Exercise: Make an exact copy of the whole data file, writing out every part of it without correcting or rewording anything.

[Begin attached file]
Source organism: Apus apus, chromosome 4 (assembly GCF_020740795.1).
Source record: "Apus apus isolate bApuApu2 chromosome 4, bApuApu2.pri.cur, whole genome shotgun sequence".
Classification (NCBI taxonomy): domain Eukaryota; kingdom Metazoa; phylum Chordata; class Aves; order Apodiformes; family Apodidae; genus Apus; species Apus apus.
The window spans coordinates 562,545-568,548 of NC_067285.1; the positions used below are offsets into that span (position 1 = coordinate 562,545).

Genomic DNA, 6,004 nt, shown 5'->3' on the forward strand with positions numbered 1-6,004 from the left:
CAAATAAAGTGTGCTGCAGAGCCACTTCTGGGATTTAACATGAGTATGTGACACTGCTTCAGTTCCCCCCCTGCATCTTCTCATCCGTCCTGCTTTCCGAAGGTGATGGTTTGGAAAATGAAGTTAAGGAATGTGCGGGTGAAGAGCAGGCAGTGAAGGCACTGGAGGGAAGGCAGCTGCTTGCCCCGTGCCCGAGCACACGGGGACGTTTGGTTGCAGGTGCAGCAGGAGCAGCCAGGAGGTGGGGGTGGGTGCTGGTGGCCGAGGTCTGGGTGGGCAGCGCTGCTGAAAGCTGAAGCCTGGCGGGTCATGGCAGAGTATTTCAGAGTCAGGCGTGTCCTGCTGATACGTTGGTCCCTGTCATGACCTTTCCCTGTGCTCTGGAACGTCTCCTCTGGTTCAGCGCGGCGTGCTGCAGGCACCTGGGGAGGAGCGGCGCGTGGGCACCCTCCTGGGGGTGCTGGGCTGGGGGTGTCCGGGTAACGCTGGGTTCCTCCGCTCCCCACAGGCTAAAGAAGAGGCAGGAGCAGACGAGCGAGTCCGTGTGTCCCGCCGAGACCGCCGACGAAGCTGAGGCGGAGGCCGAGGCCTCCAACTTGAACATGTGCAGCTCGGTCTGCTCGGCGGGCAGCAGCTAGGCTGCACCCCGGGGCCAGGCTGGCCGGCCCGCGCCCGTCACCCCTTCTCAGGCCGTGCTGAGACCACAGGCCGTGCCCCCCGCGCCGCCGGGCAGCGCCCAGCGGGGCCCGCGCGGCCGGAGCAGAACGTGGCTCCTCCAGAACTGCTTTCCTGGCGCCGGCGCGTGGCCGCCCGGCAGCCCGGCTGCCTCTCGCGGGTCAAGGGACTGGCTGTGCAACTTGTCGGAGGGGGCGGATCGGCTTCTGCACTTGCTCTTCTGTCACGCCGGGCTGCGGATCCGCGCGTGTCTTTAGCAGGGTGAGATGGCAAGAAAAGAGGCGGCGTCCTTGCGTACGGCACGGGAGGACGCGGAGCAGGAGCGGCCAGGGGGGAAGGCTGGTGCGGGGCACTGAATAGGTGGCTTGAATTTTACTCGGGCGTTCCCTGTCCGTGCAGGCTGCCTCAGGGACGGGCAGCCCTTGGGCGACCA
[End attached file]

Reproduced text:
Source organism: Apus apus, chromosome 4 (assembly GCF_020740795.1).
Source record: "Apus apus isolate bApuApu2 chromosome 4, bApuApu2.pri.cur, whole genome shotgun sequence".
Classification (NCBI taxonomy): domain Eukaryota; kingdom Metazoa; phylum Chordata; class Aves; order Apodiformes; family Apodidae; genus Apus; species Apus apus.
The window spans coordinates 562,545-568,548 of NC_067285.1; the positions used below are offsets into that span (position 1 = coordinate 562,545).

Genomic DNA, 6,004 nt, shown 5'->3' on the forward strand with positions numbered 1-6,004 from the left:
CAAATAAAGTGTGCTGCAGAGCCACTTCTGGGATTTAACATGAGTATGTGACACTGCTTCAGTTCCCCCCCTGCATCTTCTCATCCGTCCTGCTTTCCGAAGGTGATGGTTTGGAAAATGAAGTTAAGGAATGTGCGGGTGAAGAGCAGGCAGTGAAGGCACTGGAGGGAAGGCAGCTGCTTGCCCCGTGCCCGAGCACACGGGGACGTTTGGTTGCAGGTGCAGCAGGAGCAGCCAGGAGGTGGGGGTGGGTGCTGGTGGCCGAGGTCTGGGTGGGCAGCGCTGCTGAAAGCTGAAGCCTGGCGGGTCATGGCAGAGTATTTCAGAGTCAGGCGTGTCCTGCTGATACGTTGGTCCCTGTCATGACCTTTCCCTGTGCTCTGGAACGTCTCCTCTGGTTCAGCGCGGCGTGCTGCAGGCACCTGGGGAGGAGCGGCGCGTGGGCACCCTCCTGGGGGTGCTGGGCTGGGGGTGTCCGGGTAACGCTGGGTTCCTCCGCTCCCCACAGGCTAAAGAAGAGGCAGGAGCAGACGAGCGAGTCCGTGTGTCCCGCCGAGACCGCCGACGAAGCTGAGGCGGAGGCCGAGGCCTCCAACTTGAACATGTGCAGCTCGGTCTGCTCGGCGGGCAGCAGCTAGGCTGCACCCCGGGGCCAGGCTGGCCGGCCCGCGCCCGTCACCCCTTCTCAGGCCGTGCTGAGACCACAGGCCGTGCCCCCCGCGCCGCCGGGCAGCGCCCAGCGGGGCCCGCGCGGCCGGAGCAGAACGTGGCTCCTCCAGAACTGCTTTCCTGGCGCCGGCGCGTGGCCGCCCGGCAGCCCGGCTGCCTCTCGCGGGTCAAGGGACTGGCTGTGCAACTTGTCGGAGGGGGCGGATCGGCTTCTGCACTTGCTCTTCTGTCACGCCGGGCTGCGGATCCGCGCGTGTCTTTAGCAGGGTGAGATGGCAAGAAAAGAGGCGGCGTCCTTGCGTACGGCACGGGAGGACGCGGAGCAGGAGCGGCCAGGGGGGAAGGCTGGTGCGGGGCACTGAATAGGTGGCTTGAATTTTACTCGGGCGTTCCCTGTCCGTGCAGGCTGCCTCAGGGACGGGCAGCCCTTGGGCGACCA